Priming Partisanship: How Activating Partisan Identity Affects Survey Responses.
The integrity of survey data is key in political science research and public political efficacy. Using theories of partisan identity I hypothesize that asking survey respondents about their partisanship leanings early in surveys can compromise their answers. I ran an experiment changing the point at which I asked partisan questions, and then examined the variance of the answers of the respondents. The results show evidence for my hypothesis: survey respondents were more likely to answer in a more extreme partisan fashion when they were primed by asking about their partisanship affiliation at the beginning of the survey. This finding is important to the study of the relationship between partisanship and ideology, and is vital for both survey research and the transmission of accurate information from the public to elected leaders, particularly in times of high polarization.
Interbranch Warfare: Senate Amending Process and Restrictive House Rules. With Anthony J Madonna, Ryan D Williamson, Laine P Shay, and Jordan McKissick.
In this paper, we examine the increase in proposed floor amendments in the Senate. We argue that, in addition to an increased value from electoral position-taking, the procedures employed in the House of Representatives influence the floor behavior of senators. Specifically, after controlling for issue content, we find that senators are more likely to offer amendments to bills that were passed under a restrictive rule in the House as opposed to those passed under an open rule. We do so by comparing amending behavior in the U.S. Senate to that of the House under both open and closed rules using a newly constructed dataset of all amendments to landmark legislation from 1901 to 2012.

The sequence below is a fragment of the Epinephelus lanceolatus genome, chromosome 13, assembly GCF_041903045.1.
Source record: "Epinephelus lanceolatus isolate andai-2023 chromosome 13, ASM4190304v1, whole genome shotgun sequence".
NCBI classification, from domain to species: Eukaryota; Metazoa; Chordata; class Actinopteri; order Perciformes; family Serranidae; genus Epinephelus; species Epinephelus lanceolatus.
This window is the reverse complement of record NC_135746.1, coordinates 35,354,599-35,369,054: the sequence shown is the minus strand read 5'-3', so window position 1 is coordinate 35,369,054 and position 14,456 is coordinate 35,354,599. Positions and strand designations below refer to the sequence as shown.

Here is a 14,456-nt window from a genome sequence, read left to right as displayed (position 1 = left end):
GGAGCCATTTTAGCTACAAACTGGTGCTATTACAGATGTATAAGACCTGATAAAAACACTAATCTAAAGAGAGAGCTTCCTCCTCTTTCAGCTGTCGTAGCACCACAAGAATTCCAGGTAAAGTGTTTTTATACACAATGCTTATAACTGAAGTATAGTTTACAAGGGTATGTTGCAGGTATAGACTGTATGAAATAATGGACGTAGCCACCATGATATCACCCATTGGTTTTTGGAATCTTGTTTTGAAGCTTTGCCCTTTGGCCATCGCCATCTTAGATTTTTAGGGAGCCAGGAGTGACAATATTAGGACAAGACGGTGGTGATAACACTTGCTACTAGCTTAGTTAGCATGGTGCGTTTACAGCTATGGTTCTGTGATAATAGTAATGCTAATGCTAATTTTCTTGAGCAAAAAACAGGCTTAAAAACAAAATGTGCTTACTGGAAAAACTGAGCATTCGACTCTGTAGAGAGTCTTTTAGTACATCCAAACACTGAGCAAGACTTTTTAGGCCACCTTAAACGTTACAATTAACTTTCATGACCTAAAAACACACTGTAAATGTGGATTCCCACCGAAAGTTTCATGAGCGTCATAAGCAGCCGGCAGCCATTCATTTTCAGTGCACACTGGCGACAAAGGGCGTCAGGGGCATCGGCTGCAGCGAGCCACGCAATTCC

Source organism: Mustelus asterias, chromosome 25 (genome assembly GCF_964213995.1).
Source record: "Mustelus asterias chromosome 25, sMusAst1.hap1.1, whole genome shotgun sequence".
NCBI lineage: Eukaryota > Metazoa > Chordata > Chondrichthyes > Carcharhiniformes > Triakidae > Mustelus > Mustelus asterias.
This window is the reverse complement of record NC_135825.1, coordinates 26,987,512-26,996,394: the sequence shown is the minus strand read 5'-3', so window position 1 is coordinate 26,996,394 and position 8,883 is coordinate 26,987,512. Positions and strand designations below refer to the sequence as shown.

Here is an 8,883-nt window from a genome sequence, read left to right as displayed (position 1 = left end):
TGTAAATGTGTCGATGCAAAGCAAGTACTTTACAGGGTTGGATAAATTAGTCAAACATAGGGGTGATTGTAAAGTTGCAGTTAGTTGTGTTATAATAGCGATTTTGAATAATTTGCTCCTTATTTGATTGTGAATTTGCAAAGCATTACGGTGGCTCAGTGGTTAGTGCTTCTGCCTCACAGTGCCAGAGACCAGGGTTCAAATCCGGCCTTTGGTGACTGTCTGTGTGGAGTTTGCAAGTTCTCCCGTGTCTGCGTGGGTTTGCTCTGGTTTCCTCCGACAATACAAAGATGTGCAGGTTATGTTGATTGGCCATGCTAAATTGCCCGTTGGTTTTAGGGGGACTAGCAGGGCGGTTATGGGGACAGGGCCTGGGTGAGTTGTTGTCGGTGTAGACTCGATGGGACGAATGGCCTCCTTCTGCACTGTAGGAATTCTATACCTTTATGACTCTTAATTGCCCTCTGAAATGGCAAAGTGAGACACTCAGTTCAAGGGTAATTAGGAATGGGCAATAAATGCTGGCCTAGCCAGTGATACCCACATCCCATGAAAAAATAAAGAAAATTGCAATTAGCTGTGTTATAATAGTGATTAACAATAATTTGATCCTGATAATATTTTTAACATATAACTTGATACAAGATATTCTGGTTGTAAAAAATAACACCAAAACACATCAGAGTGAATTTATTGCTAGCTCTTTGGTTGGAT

President No: Congressional Responses to Veto Threats From The Executive.
What does Congress do when the president threatens to veto a bill? Despite Cameron’s work on presidential vetoes, political science has not fully examined the relationship be- tween the president and Congress when it comes to veto bargaining, because most work up to now has focused on bills that have been vetoed, which is only a portion of the process. In this study I examine congressional behavior when a veto threat has been made. I find that Congress amends legislation to better suit the president when a constructive veto threat has been made, although the effect is quite small.